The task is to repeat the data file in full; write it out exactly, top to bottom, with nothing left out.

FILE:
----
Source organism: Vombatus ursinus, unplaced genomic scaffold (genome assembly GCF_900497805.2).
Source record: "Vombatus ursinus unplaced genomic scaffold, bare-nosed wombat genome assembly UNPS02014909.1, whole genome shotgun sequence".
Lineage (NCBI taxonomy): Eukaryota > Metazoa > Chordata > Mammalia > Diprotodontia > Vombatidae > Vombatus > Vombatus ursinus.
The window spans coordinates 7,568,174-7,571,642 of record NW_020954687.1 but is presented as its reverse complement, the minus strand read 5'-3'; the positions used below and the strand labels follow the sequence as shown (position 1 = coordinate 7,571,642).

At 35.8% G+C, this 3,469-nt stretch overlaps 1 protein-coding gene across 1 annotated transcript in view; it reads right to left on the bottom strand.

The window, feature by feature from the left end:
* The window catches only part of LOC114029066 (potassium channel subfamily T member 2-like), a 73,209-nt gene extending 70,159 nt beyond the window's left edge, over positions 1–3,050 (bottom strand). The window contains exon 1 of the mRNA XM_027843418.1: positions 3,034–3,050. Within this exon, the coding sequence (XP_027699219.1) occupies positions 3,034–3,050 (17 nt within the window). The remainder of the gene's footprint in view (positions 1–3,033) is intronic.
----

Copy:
Source organism: Vombatus ursinus, unplaced genomic scaffold (genome assembly GCF_900497805.2).
Source record: "Vombatus ursinus unplaced genomic scaffold, bare-nosed wombat genome assembly UNPS02014909.1, whole genome shotgun sequence".
Lineage (NCBI taxonomy): Eukaryota > Metazoa > Chordata > Mammalia > Diprotodontia > Vombatidae > Vombatus > Vombatus ursinus.
The window spans coordinates 7,568,174-7,571,642 of record NW_020954687.1 but is presented as its reverse complement, the minus strand read 5'-3'; the positions used below and the strand labels follow the sequence as shown (position 1 = coordinate 7,571,642).

At 35.8% G+C, this 3,469-nt stretch overlaps 1 protein-coding gene across 1 annotated transcript in view; it reads right to left on the bottom strand.

The window, feature by feature from the left end:
* The window catches only part of LOC114029066 (potassium channel subfamily T member 2-like), a 73,209-nt gene extending 70,159 nt beyond the window's left edge, over positions 1–3,050 (bottom strand). The window contains exon 1 of the mRNA XM_027843418.1: positions 3,034–3,050. Within this exon, the coding sequence (XP_027699219.1) occupies positions 3,034–3,050 (17 nt within the window). The remainder of the gene's footprint in view (positions 1–3,033) is intronic.